Fridays are my day at the local youth correctional facility. In the morning, I work in their garden, helping young gardeners tend to their chickens, vegetable plots and herb gardens.
We plant, weed, water, and harvest, and then preserve and dry the results. Most every week, we cook, enjoying the bounty of our work, and treating the young men to fresh, nutritious produce and the concept of healthy nutrition and living.
The real gardening comes in our conversations, the camaraderie of young and older gardeners, working and learning together, truly being in community.
They are learning where food really comes from, and how to be invested in that process, being self sufficient and healthy. The metaphor of the garden is not lost on them, as they work to become strong, healthy, productive farmers of their lives.
I also work with some of the young men individually, being the “surrogate parent” and being the visitor they need and wouldn’t have otherwise. I’m the “family” who shows up with some baked goods or candy, and just visits for an hour. Sometimes, we play games, but mainly, I just listen, offering the compassionate ear of the uncle or dad who is missing in their lives.
I’m tender and kind to them, being the encouraging voice, the cheerleader, the supportive dad they wouldn’t otherwise have.
Today, one of my young men and I restrung one of the guitars there. It is a “state” guitar, which means it’s the guitar that gets played by those who don’t have their own instrument. The guitar is played a lot, and replacing the strings has become a regular task for me.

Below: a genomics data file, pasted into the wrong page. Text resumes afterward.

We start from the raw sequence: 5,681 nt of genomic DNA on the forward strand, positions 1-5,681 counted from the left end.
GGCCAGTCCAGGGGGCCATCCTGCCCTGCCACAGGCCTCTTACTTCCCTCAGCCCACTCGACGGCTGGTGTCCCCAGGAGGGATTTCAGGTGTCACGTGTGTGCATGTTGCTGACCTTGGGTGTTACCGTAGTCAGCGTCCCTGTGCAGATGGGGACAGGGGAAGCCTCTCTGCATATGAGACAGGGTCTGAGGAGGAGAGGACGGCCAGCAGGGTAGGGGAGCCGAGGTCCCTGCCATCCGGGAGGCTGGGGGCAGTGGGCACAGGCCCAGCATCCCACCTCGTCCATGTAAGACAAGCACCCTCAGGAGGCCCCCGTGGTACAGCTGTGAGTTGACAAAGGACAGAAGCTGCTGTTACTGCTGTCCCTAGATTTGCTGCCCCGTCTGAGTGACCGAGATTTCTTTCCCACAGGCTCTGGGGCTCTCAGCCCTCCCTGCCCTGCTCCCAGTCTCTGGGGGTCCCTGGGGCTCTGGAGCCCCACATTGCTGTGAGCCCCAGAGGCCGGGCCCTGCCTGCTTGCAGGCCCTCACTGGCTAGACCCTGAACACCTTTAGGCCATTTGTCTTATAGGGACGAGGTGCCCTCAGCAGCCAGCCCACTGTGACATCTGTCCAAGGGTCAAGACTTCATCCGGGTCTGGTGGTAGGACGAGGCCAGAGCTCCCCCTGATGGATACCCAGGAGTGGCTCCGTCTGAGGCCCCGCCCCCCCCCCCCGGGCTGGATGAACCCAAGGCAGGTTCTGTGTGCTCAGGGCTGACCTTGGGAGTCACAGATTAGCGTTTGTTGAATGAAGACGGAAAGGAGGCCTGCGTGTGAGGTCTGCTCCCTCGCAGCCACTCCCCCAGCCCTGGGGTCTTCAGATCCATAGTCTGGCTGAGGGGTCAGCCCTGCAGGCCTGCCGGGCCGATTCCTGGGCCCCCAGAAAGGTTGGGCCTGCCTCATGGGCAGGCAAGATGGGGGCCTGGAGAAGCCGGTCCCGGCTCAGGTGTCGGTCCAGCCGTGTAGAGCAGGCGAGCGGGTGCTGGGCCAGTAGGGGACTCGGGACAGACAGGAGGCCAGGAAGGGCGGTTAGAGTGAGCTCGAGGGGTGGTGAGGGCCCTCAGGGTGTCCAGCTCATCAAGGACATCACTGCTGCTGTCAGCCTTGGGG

The guitar gets loved to death, played hard by lonely, frustrated fingers pouring out the emotions of the neglected and abandoned, the incarcerated, the young men who have no other way of expressing themselves. I’m like that guitar, a place where the emotions of these young men can have their voice, a willing ear, an appreciative audience for what they need to say.
My guy has had a rough year. He’s one of the lucky ones, not serving a mandatory sentence, a guy who can walk out the door if he’s done all his treatment, completed high school and shown he can be a responsible young man.
He literally has the keys to the front gate, but the old voices keep telling him he’s worthless, and should be abandoned and left out for the trash man.
Like so many of the young men here, being responsible and healthy is a new experience, and the fear of going back into the world, and being around the family and friends who were a big part of the bad times that brought him here, is one huge scary nightmare of parole.
The thought of being successful in life is a new idea. For most of their life, they’ve been told they are worthless, failures. My job is to be a spark of encouragement, the mirror of their successes and self worth, to be the dad who believes in them and is proud of who they are becoming.
My job and the job of the guitar are a lot alike.
My buddy has derailed himself a number of times here, despite all his good work. The old ways, the old voices still show up, beating him down with the whips of shame and guilt, the indifference to the beauty of their young souls.
Today, though, he moved ahead. He took the initiative and restrung the guitar, without much help from me. With confidence, he completed the task, grinning as the new strings sang out their song in his confident fingers. His eyes twinkled with pride as he showed others the work he had done.
We did more than restring an old, well-used guitar. We restrung a young man and gave voice to the new, self-confident man now playing his songs, happy with what he’s done and who he’s becoming.
--Neal Lemery, 12/9/2016